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Behavioural Economics


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An essay on behavioral economics, and why everyone should study it.

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Behavioural Economics

  1. 1. Behavioural EconomicsKelly KokaiselSeven principles for policy-makersPrinciple 1: Other people’s behavior mattersPrinciple 2: Habits are importantPrinciple 3: People are motivated to ‘do the right thing’Principle 4: People’s self-expectations influence how they behavePrinciple 5: People are loss-aversePrinciple 6: People are bad at computationPrinciple 7: People need to feel involved and effective to make a changeWhy should everyone study economics?Everyone should study economics. ‘Economics is part of everyone’s life’ [1]. There are numerousreasons for this, and I have outlined a few below. Economics talk about how we interpret the worldaround us. I believe that we, all of us on this planet including the Earth itself, are a system. We need tooperate sustainable in order for us to carry on into the future. For a system to operate sustainably,information must be transparent to all. Everyone must understand the parameters, the options, and theeffects of their decisions on the whole. Economics is one element of these parameters. Social structureand ecological structures need to be understood in conjunction with economics to account properly forour actions.Because people have power (to vote, to create, to destroy), and therefore they should be educated aboutthe context of the world in which their power matters. Politicians also have power, and they can use it onuneducated people to get them to vote for something that benefits the elite rather than the people.In an economy where people trade (work for money for goods and services), one needs to understandhow to value things, and how others value things in order for these trades to be meaningful.Understanding how these economics on a social scale affect us helps us to then look towards ourselvesand understand how our individual life is giving to and taking from our economy, and how we mightimprove our decision making skills. If we as individuals make educated decisions that put us into a goodjob (socially, economically, and environmentally), and we create better goods and services, and investour resources more wisely, then as a whole those benefits will be compounded and create much moregood for all, collectively.Understanding economics may lead an educated person to recognize missing pieces or holes in thetraditional economics teachings, creating opportunities to correct for things not accounted for, much likewhat carbon offsets do by recognizing that there is an unseen cost in consuming non-renewableresources that must be accounted for to be sustainable in the long run.This understanding of what economics accounts for, and does not account for, will provide us the toolswe need to make good decisions that will protect what we really value for a long time coming. ‘Really,economics is about what we desire and what we’re willing to give up to get it’ [2]. I think if we recognizewhat we desire, and what makes us truly happy, we will see that our culture has gone off track. We havebeen taught to desire things that make only a few happy (the elite), but if we are brought up to understandwhat makes us truly happy, it is then that we will benefit ourselves more, and the human race as a whole.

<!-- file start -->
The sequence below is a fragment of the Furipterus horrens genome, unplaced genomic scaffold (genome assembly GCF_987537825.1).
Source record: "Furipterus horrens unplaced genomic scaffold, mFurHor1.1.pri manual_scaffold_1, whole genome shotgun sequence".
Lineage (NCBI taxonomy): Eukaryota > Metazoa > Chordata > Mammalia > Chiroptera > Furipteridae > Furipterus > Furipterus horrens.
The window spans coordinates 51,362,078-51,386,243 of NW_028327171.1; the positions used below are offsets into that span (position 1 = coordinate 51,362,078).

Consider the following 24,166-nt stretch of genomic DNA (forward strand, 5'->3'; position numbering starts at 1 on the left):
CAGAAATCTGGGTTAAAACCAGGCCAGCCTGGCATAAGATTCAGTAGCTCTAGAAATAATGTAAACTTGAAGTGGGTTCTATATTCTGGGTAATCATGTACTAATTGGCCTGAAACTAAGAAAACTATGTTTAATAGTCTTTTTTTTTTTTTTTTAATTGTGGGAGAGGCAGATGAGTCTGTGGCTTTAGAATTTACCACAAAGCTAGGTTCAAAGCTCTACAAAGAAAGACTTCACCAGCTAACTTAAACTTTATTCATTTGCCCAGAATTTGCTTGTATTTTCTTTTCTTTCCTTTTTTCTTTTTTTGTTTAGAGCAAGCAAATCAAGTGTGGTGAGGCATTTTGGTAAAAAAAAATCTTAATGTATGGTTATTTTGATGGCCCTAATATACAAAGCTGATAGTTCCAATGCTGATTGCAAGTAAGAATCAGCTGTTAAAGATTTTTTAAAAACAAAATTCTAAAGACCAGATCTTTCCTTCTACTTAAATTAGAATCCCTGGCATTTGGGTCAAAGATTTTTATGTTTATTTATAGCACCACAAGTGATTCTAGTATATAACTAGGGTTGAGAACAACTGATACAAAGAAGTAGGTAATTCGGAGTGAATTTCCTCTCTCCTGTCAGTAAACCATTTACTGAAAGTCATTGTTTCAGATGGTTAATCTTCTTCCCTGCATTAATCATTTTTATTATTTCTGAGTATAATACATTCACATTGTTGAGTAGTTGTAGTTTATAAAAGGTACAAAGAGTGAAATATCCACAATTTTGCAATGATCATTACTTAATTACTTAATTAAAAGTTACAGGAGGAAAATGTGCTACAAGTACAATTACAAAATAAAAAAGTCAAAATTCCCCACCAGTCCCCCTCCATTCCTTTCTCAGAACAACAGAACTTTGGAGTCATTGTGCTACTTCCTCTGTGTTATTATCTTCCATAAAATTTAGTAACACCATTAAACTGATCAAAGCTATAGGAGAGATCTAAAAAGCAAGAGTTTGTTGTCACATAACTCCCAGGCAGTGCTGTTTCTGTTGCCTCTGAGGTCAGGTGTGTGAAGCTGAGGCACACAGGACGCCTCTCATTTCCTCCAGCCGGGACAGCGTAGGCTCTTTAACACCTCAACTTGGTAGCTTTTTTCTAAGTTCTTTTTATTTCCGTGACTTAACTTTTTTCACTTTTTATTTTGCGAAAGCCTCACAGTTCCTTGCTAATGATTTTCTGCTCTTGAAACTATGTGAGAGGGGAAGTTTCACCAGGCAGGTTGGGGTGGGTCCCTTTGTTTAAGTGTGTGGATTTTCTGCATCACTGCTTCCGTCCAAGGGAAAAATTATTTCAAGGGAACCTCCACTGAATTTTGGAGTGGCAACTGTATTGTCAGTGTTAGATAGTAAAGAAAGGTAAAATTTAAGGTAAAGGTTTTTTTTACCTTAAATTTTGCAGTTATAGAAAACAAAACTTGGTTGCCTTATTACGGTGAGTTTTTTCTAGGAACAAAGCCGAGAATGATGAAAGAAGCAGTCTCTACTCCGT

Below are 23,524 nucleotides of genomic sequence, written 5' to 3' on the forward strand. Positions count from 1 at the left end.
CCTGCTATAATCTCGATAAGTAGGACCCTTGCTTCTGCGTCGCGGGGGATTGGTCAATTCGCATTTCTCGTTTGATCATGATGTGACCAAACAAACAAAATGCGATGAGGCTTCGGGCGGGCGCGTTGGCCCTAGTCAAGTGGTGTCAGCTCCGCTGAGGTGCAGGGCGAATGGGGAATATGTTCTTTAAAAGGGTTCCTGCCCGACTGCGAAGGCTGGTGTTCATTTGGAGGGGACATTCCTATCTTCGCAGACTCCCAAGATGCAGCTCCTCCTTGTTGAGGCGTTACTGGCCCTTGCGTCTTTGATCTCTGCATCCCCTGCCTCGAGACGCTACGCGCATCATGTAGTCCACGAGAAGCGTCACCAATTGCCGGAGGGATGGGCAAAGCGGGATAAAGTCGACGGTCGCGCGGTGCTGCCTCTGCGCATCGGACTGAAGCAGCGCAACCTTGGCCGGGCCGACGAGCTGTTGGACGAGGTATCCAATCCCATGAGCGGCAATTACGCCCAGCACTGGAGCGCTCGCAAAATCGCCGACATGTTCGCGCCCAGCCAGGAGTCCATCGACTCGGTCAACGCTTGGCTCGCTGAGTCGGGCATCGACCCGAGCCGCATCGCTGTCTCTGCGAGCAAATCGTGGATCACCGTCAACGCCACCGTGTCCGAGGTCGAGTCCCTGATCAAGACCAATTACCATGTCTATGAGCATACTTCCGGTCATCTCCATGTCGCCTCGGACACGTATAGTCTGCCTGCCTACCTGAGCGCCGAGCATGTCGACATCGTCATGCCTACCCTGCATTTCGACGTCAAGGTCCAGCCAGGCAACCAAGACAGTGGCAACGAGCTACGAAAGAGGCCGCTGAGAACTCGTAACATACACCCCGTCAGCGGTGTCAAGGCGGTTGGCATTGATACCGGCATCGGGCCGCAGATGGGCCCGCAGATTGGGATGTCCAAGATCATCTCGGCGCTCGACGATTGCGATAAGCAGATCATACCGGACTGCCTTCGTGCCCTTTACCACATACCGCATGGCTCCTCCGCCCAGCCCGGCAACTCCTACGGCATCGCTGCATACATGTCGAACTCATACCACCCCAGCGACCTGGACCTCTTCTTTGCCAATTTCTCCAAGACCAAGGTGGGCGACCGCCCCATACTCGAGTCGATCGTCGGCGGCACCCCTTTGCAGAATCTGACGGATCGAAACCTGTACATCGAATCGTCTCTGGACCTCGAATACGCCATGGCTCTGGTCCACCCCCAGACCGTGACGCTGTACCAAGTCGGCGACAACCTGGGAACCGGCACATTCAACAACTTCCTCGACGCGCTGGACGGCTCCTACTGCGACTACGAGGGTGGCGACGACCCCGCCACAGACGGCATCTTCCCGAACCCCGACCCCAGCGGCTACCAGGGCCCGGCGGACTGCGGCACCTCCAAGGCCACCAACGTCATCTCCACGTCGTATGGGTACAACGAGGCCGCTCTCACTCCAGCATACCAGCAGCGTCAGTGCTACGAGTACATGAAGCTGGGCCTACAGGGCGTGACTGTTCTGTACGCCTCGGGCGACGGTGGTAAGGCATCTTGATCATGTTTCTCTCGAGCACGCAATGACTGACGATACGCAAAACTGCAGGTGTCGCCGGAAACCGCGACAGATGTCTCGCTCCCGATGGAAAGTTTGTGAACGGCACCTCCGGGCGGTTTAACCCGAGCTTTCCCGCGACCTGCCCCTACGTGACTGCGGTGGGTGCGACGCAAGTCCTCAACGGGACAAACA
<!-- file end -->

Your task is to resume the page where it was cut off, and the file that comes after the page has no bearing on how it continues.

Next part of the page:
2. 2. [1][2] Herman E. Daly, Joshua C. Farley, Ecological economics: principles and applications, pg. 3.